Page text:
"A park can be a $1 million; a park can be $20 million," Dickinson said. The company is willing to help, but within fiscal reason. Dickinson stressed this plan is an example of what Mass. calls "smart growth," which allows for the expansion of the urban core in order to make more room for people to live closer to services in the city center. It would further add to the mix of uses in downtown and add between 350 and 400 new residents.
Dickenson hopes the development will spur further growth in downtown on both sides of the river and has already begun discussing a new hotel with local property owners.
Design for the condominiums incorporates turn of the century Queen Anne look details, including dormers, bay windows, shingles and a mix of textures and colors similar to those that already exist inside the city.
Each of the three story buildings will be set between 4 and 5 feet off the ground, allowing residents to enter their homes by walking up a short flight of stairs.
The extra height will allow for the construction of underground parking. Each of the units will have two spaces: one outside and another under the building. The underground parking is accessible via garage doors on the ends of each building.
Each condominium will be listed at $400,000 ? a price Dickinson's marketing study found would appeal to people aged 45 to 60 and who make roughly $75,000 per year. Their study indicates there are roughly 5,000 people within 15 miles of the site that would fit that demographic.
The mix of the units might change, but the development includes 184 two-bedroom units at 1,400 square feet each under the current proposal. Dickinson said the market might drive a mix of one, two or three bedroom units, allowing for a range of consumer options.
The proposal no longer includes a marina or a hotel, although a small public dock is planned. The dock will make use of an existing rocky outcropping and allow another public access tot he river.
The project will be conducted in phases.
Work will begin with sections abutting the Washington Street Extension, then moving to units closer to the water.
Dickinson stressed that while the later phases will likely be condominiums, the market could dictate otherwise and shops or galleries could be built on the lower floors.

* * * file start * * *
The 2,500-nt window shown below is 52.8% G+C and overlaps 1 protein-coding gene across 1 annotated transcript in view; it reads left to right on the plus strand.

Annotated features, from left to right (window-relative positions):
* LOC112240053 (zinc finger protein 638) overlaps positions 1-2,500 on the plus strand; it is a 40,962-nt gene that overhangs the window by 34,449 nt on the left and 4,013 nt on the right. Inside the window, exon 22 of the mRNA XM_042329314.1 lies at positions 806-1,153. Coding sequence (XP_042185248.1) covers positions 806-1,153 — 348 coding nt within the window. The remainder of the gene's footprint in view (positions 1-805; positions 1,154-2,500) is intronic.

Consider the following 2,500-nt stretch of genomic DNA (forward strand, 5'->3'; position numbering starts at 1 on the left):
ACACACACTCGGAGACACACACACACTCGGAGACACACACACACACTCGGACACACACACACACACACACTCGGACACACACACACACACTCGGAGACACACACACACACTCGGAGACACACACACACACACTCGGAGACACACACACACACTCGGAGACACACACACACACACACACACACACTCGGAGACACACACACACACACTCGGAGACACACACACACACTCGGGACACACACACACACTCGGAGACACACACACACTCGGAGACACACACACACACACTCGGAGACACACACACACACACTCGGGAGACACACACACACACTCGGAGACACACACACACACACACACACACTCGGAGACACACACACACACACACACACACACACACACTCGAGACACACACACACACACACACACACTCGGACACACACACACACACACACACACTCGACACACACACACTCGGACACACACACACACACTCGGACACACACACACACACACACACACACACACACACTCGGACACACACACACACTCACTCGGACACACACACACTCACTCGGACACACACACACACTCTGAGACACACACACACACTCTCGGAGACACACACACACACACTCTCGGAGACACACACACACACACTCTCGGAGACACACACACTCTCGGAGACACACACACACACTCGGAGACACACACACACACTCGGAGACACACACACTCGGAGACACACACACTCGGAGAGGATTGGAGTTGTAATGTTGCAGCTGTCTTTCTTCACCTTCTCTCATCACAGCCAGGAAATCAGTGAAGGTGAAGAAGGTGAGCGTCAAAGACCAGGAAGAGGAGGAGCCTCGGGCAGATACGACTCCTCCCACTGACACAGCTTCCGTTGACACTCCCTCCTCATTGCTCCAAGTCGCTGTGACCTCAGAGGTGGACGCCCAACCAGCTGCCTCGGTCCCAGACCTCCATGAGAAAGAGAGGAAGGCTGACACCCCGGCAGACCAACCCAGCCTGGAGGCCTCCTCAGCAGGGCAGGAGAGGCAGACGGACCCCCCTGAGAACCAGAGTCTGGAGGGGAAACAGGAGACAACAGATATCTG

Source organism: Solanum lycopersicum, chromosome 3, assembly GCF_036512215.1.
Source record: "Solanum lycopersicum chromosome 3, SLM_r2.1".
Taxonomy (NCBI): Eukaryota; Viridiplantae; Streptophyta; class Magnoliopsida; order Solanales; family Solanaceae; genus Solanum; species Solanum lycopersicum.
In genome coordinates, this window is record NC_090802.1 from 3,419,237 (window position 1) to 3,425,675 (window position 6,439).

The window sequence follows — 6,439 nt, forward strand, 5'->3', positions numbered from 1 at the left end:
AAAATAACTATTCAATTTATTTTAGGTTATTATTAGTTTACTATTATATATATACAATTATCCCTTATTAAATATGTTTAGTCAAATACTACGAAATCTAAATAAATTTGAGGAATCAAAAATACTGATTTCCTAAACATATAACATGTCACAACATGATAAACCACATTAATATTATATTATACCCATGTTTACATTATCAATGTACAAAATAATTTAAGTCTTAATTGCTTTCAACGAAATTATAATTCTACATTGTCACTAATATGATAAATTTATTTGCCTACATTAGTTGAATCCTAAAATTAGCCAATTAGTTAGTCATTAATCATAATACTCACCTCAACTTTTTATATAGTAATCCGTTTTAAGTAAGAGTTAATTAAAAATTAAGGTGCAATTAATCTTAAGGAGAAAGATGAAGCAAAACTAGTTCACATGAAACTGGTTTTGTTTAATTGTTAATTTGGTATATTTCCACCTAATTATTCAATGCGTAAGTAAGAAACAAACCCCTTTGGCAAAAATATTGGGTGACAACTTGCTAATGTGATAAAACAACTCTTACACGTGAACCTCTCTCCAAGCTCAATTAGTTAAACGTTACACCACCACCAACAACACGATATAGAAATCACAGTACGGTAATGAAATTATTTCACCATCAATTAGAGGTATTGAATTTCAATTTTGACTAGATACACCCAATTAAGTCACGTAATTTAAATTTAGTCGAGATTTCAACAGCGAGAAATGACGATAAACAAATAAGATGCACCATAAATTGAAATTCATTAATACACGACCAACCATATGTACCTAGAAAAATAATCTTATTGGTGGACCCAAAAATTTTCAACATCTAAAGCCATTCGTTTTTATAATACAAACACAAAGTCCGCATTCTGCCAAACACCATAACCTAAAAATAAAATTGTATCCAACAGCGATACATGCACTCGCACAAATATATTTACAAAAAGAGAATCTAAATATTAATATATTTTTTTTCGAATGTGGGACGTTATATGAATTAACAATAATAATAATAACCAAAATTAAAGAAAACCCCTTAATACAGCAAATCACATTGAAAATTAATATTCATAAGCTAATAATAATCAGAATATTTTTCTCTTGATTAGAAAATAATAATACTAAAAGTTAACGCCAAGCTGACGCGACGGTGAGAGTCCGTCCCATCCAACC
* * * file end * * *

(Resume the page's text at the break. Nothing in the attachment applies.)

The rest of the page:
While Dickinson plans on completing the entire development, the phase approach would allow another developer to finish future work if prematurely Dickinson withdraws.
Dickinson told the committee Thursday night he is young enough to finish the project, but old enough to not have to.
The firm submitted its initial proposal to the committee in March. The proposal was initially met with reluctance because some felt it had the feeling of a "gated community." Members were also concerned about the lack of public access shown in Dickinson's initial proposal.
After the that proposal, the committee continued to meet with Dickinson and discuss the project and the city's needs. Dickinson said Thursday the company heard those concerns and the new plan was drafted in an effort to make the development more a part of Dover.
The Core Committee met this Sept. 26 behind closed doors and agreed to move forward in negotiations with Dickinson Development.
The committee approved sending a letter to the Dover Housing Authority recommending that it designate Dickinson as the developer that the committee will enter into negotiations with for purposes of waterfront.
The next step is for the committee to finalize terms and sign a purchase and sales agreement. The Housing Authority has the final approval of the project.
Should an agreement be reached, it would be at least a year and a half before they could break ground. From there, they expect needing three to five years to finish.
The committee also plans on having a public hearing to get resident's feedback.
A specific date has not been set, but the hearing is expected to be in the next couple of weeks.
There are some pics here